Having been 13 and now having a 13 year-old, I realize that reading is a tricky business. Thirteen year-olds can read most words and have full access to an entire library full of books, full of violence, sex and new ideas. Believe me, it was a sad moment when I realized that I just couldn't read every book my daughter read before she read it -- I was just going to have to let her fend for herself literature-wise and hope for the best. But, in the current world, there are plenty of books out there written for 13 year-olds. (Of course, 10 year-olds read them, but whatever.) But back in the day, voracious readers of the young teen variety were left to their own devices. WE hadn't been exposed to good literature in school as of yet, so we basically had to read what we found.
NPR's All Things Considered has been running a series called "PG-13" in which today's authors talk about dangerous books they read when they were 13. Out of the five books listed there, I read two of them, also the summer when I was 13: It and Flowers in the Attic.
OK, so It wasn't published when I was 13, but I read a lot of Stephen King that summer, probably The Stand, Cujo, Christine (of course) and Pet Sematary. I can't even imagine suggesting these to my own daughter, but I seemed to have survived this early exposure to horror (and occasional bizarre sex) at an early age. I'm not sure why those books were so attractive to me. They were accessible, ahd funny pop culture references and usually one or more really likeable characters. I haven't reread these books since I was a teenager, but I can still feel how hot and thirsty the Cujo mom is trapped in the car with her son and how incredibly sad the Pet Sematary dad is when his two year-old is hit by the truck. I'm not sure I could read those books now. Maybe only when you are 13 and your world is incredibly safe and insulated can you happily read books about extreme tragedy, horror and fear. (I also always think about the PR disaster at the beginning of Cujo as being a great example of correlation versus causation -- company that makes red cereal faces consumer outrage when a small number of kids vomit red after eating the cereal.)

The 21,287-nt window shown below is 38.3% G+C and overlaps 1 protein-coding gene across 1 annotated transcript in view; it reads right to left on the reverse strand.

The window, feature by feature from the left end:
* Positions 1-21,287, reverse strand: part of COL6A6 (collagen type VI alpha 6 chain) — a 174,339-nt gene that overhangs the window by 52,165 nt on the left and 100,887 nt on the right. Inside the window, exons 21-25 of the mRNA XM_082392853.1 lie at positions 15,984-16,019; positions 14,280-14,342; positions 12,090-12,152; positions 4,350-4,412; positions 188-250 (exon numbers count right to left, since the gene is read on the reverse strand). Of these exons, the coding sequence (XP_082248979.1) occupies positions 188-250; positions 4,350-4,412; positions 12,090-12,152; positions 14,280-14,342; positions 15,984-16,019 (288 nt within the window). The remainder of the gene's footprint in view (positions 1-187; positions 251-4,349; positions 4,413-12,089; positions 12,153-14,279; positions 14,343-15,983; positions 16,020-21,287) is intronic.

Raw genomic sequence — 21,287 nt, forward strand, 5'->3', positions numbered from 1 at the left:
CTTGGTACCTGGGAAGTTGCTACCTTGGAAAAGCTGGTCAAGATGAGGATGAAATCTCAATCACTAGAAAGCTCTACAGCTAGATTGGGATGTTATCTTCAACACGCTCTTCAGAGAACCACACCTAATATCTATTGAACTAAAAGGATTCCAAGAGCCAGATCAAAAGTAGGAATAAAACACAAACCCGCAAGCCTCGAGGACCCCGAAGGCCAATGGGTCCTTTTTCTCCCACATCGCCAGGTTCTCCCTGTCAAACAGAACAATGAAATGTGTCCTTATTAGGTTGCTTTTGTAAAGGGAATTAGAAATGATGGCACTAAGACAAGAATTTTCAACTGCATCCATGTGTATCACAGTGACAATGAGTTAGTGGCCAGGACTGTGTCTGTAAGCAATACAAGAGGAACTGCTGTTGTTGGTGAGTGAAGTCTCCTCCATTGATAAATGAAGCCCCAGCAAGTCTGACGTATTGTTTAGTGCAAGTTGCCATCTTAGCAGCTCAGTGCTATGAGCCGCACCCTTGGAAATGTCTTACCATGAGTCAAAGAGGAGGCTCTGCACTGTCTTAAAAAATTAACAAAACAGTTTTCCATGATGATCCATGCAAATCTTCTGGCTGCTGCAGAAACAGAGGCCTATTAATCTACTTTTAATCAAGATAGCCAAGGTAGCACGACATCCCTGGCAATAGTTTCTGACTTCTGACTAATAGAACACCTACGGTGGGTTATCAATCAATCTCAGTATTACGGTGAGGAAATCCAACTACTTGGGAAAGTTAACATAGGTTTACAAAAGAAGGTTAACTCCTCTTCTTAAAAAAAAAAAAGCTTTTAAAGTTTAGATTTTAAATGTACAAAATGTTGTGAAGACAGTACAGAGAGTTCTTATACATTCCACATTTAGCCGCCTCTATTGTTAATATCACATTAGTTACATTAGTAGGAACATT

Less understandably, I also read Flowers in the Attic and its sequels (yes, it had many sequels). I guess this book was lying (laying?) around the house, abandoned by my mom or older sister, so of course I picked it up and started reading. The premise is that four beautiful children are hidden in an attic after their father dies by their beautiful mother. Why? Because the mother is trying win back the millionaire father who disowned her, but feels that the grandfather will only accept her back if the marriage he opposed did not produce any children. The beautiful but passively evil mother assures the children they will be able to leave the attic once she wins over Grandfather/once Grandfather dies/once the Cubs win the series/etc. So, the story is basically about what four children do for years in an attic. This is no Chronicles of Narnia. More like The Blue Lagoon. The oldest two children, barely teenagers, fall in love. This beautiful incest story (??) apparently captivated millions of readers, including a few 13 year-olds. But again, I seemed to have survived reading it.
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